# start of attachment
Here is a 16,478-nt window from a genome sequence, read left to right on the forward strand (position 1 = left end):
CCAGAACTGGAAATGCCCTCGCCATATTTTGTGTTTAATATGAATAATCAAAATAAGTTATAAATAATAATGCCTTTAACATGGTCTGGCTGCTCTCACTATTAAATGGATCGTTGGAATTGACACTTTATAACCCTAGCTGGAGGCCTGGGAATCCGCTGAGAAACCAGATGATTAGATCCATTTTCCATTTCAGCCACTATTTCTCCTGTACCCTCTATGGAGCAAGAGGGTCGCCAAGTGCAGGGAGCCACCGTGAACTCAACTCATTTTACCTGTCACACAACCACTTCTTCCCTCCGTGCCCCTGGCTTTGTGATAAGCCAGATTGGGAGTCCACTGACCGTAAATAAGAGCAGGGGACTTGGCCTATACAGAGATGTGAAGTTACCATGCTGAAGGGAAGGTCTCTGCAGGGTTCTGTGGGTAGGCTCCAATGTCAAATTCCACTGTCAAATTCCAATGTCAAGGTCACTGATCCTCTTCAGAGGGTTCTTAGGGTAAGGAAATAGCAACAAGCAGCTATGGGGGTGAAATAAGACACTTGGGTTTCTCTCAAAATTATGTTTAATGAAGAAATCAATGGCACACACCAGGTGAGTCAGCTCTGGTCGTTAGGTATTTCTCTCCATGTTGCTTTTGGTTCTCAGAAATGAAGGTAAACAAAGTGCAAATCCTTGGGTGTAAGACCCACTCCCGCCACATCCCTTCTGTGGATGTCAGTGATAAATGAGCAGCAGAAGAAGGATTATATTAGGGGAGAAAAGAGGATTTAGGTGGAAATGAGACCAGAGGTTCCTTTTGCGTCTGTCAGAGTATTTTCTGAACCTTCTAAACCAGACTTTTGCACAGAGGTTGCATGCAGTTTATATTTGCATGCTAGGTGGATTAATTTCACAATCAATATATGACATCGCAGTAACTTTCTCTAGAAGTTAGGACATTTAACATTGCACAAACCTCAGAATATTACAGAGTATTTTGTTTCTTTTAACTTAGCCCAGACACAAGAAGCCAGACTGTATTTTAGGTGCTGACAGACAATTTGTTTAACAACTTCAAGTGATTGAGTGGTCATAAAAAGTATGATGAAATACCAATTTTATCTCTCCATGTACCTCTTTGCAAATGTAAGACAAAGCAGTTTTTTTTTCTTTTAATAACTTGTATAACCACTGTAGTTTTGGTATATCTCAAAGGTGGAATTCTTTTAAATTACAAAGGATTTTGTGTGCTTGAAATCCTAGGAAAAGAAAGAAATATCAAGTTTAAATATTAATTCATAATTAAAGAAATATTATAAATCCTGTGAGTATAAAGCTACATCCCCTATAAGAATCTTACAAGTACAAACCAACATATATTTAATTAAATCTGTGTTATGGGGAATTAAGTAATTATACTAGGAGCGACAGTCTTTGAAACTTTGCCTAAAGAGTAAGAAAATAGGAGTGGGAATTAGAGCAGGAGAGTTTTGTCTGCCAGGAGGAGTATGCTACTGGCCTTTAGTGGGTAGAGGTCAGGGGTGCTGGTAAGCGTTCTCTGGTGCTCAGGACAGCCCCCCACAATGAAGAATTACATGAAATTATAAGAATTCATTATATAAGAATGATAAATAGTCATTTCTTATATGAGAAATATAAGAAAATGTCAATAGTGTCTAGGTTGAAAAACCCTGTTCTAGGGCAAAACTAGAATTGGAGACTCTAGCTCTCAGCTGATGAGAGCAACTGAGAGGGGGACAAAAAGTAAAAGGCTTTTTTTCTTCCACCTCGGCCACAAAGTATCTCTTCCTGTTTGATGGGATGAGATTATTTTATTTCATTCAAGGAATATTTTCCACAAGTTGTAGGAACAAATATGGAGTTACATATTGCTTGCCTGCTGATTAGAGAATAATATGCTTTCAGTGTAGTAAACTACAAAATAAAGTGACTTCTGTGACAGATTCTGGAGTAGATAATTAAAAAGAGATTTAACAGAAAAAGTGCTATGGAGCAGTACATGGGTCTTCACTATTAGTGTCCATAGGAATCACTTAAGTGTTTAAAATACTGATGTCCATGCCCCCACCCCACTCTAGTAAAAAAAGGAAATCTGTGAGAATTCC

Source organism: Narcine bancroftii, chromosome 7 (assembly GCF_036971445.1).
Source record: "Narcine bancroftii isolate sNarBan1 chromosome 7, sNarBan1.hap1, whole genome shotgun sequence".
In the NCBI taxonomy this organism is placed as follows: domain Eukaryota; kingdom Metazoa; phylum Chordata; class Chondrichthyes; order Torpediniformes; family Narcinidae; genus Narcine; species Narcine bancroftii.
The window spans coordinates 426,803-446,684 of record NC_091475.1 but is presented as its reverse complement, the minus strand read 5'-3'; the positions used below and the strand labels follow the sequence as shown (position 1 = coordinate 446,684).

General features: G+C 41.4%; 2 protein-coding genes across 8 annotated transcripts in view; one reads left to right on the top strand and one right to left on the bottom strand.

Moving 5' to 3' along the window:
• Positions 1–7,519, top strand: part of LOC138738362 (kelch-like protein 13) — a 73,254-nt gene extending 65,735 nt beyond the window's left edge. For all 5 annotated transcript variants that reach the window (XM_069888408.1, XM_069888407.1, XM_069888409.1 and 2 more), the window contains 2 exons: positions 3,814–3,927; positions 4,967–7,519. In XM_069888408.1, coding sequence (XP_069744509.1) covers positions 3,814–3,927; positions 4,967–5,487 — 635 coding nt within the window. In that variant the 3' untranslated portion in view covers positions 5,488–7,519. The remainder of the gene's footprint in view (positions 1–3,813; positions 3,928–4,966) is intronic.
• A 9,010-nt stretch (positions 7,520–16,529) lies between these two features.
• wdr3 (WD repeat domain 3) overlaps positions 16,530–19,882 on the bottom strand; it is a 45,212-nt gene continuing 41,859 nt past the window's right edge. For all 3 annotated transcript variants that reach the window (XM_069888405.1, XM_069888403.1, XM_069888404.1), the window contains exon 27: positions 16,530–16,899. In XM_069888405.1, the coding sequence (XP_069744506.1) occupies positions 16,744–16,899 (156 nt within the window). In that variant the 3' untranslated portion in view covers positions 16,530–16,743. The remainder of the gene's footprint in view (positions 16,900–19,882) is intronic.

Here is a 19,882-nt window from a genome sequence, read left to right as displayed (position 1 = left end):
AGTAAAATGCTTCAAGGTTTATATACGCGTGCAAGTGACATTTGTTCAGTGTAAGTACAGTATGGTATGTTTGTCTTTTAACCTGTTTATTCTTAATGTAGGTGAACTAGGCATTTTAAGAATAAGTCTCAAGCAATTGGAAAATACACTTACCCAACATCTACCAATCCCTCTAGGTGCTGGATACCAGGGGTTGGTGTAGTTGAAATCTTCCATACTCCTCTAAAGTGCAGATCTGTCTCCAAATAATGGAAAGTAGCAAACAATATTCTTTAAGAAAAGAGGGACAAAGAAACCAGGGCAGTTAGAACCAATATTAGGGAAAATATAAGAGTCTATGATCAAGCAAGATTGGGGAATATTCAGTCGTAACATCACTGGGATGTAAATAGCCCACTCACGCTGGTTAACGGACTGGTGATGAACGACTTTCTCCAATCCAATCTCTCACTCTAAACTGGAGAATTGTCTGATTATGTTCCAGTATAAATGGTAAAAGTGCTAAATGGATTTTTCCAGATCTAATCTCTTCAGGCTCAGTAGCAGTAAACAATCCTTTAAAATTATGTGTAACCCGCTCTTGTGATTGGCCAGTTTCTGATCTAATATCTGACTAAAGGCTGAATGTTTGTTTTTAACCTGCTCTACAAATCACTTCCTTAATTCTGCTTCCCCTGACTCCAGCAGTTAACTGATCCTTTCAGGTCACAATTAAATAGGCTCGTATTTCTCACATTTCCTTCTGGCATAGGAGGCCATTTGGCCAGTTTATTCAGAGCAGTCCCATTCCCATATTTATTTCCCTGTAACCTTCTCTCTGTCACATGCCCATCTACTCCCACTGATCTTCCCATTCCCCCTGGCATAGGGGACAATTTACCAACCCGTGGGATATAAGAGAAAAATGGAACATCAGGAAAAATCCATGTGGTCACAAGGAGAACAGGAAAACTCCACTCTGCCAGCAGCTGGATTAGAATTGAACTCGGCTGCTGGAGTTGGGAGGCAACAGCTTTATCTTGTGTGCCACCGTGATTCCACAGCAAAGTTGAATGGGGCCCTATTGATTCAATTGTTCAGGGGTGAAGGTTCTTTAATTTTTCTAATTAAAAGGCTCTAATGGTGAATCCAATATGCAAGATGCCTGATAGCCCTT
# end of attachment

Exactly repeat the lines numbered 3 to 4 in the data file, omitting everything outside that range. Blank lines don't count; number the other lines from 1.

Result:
Source organism: Narcine bancroftii, chromosome 7 (assembly GCF_036971445.1).
Source record: "Narcine bancroftii isolate sNarBan1 chromosome 7, sNarBan1.hap1, whole genome shotgun sequence".